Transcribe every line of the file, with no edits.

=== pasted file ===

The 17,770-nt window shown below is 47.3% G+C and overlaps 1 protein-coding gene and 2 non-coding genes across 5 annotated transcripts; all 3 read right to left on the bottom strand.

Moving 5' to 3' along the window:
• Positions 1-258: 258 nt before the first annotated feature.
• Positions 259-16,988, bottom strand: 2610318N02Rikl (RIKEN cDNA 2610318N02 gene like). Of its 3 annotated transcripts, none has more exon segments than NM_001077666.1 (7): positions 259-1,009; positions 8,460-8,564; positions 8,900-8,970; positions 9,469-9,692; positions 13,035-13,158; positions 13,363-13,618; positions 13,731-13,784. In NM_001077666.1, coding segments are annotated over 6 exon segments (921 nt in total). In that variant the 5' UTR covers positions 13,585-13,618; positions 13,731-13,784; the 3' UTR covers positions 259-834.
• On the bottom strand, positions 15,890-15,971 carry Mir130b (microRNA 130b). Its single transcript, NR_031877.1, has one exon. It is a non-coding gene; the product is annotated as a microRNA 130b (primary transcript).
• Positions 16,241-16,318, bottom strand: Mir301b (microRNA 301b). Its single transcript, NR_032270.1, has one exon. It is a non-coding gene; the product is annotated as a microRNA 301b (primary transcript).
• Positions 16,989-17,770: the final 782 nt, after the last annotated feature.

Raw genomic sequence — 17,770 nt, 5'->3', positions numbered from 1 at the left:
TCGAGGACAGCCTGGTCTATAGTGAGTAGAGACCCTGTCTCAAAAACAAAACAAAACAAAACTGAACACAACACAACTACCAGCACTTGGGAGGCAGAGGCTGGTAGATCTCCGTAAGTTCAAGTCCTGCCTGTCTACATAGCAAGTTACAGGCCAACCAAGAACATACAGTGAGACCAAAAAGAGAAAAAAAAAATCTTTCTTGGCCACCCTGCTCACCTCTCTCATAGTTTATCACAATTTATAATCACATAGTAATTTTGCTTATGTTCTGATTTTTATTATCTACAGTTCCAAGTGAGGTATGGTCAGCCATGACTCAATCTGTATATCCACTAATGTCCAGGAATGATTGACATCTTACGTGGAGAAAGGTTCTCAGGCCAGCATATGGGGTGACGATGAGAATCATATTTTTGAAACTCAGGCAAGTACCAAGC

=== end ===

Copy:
The 17,770-nt window shown below is 47.3% G+C and overlaps 1 protein-coding gene and 2 non-coding genes across 5 annotated transcripts; all 3 read right to left on the bottom strand.

Moving 5' to 3' along the window:
• Positions 1-258: 258 nt before the first annotated feature.
• Positions 259-16,988, bottom strand: 2610318N02Rikl (RIKEN cDNA 2610318N02 gene like). Of its 3 annotated transcripts, none has more exon segments than NM_001077666.1 (7): positions 259-1,009; positions 8,460-8,564; positions 8,900-8,970; positions 9,469-9,692; positions 13,035-13,158; positions 13,363-13,618; positions 13,731-13,784. In NM_001077666.1, coding segments are annotated over 6 exon segments (921 nt in total). In that variant the 5' UTR covers positions 13,585-13,618; positions 13,731-13,784; the 3' UTR covers positions 259-834.
• On the bottom strand, positions 15,890-15,971 carry Mir130b (microRNA 130b). Its single transcript, NR_031877.1, has one exon. It is a non-coding gene; the product is annotated as a microRNA 130b (primary transcript).
• Positions 16,241-16,318, bottom strand: Mir301b (microRNA 301b). Its single transcript, NR_032270.1, has one exon. It is a non-coding gene; the product is annotated as a microRNA 301b (primary transcript).
• Positions 16,989-17,770: the final 782 nt, after the last annotated feature.

Raw genomic sequence — 17,770 nt, 5'->3', positions numbered from 1 at the left:
TCGAGGACAGCCTGGTCTATAGTGAGTAGAGACCCTGTCTCAAAAACAAAACAAAACAAAACTGAACACAACACAACTACCAGCACTTGGGAGGCAGAGGCTGGTAGATCTCCGTAAGTTCAAGTCCTGCCTGTCTACATAGCAAGTTACAGGCCAACCAAGAACATACAGTGAGACCAAAAAGAGAAAAAAAAAATCTTTCTTGGCCACCCTGCTCACCTCTCTCATAGTTTATCACAATTTATAATCACATAGTAATTTTGCTTATGTTCTGATTTTTATTATCTACAGTTCCAAGTGAGGTATGGTCAGCCATGACTCAATCTGTATATCCACTAATGTCCAGGAATGATTGACATCTTACGTGGAGAAAGGTTCTCAGGCCAGCATATGGGGTGACGATGAGAATCATATTTTTGAAACTCAGGCAAGTACCAAGC